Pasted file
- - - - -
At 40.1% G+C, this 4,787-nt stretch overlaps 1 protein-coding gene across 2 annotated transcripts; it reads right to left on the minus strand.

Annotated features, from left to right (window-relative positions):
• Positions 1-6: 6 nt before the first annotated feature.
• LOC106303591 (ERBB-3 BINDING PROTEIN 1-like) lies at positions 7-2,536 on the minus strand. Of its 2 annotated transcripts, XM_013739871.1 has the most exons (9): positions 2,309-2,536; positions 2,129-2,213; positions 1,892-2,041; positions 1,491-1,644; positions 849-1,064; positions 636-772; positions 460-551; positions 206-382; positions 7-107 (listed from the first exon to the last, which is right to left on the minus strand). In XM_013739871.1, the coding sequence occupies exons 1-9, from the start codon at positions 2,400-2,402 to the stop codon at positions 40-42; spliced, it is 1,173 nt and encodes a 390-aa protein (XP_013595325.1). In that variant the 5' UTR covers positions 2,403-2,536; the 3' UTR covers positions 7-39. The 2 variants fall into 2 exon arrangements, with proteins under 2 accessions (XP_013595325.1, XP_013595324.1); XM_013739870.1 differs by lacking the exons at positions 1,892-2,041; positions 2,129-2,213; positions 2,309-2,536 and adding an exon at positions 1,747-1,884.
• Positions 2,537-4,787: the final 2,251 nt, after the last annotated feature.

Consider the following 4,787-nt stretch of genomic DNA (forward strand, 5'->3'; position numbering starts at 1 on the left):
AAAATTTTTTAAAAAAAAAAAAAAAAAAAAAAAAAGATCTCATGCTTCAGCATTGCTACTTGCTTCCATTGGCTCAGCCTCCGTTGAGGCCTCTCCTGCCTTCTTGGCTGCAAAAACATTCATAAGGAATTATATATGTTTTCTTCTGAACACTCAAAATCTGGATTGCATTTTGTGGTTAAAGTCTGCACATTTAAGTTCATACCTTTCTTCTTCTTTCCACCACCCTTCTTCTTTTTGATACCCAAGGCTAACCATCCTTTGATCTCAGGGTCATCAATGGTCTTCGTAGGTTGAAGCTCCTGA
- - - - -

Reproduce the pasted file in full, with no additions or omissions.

At 40.1% G+C, this 4,787-nt stretch overlaps 1 protein-coding gene across 2 annotated transcripts; it reads right to left on the minus strand.

Annotated features, from left to right (window-relative positions):
• Positions 1-6: 6 nt before the first annotated feature.
• LOC106303591 (ERBB-3 BINDING PROTEIN 1-like) lies at positions 7-2,536 on the minus strand. Of its 2 annotated transcripts, XM_013739871.1 has the most exons (9): positions 2,309-2,536; positions 2,129-2,213; positions 1,892-2,041; positions 1,491-1,644; positions 849-1,064; positions 636-772; positions 460-551; positions 206-382; positions 7-107 (listed from the first exon to the last, which is right to left on the minus strand). In XM_013739871.1, the coding sequence occupies exons 1-9, from the start codon at positions 2,400-2,402 to the stop codon at positions 40-42; spliced, it is 1,173 nt and encodes a 390-aa protein (XP_013595325.1). In that variant the 5' UTR covers positions 2,403-2,536; the 3' UTR covers positions 7-39. The 2 variants fall into 2 exon arrangements, with proteins under 2 accessions (XP_013595325.1, XP_013595324.1); XM_013739870.1 differs by lacking the exons at positions 1,892-2,041; positions 2,129-2,213; positions 2,309-2,536 and adding an exon at positions 1,747-1,884.
• Positions 2,537-4,787: the final 2,251 nt, after the last annotated feature.

Consider the following 4,787-nt stretch of genomic DNA (forward strand, 5'->3'; position numbering starts at 1 on the left):
AAAATTTTTTAAAAAAAAAAAAAAAAAAAAAAAAAGATCTCATGCTTCAGCATTGCTACTTGCTTCCATTGGCTCAGCCTCCGTTGAGGCCTCTCCTGCCTTCTTGGCTGCAAAAACATTCATAAGGAATTATATATGTTTTCTTCTGAACACTCAAAATCTGGATTGCATTTTGTGGTTAAAGTCTGCACATTTAAGTTCATACCTTTCTTCTTCTTTCCACCACCCTTCTTCTTTTTGATACCCAAGGCTAACCATCCTTTGATCTCAGGGTCATCAATGGTCTTCGTAGGTTGAAGCTCCTGA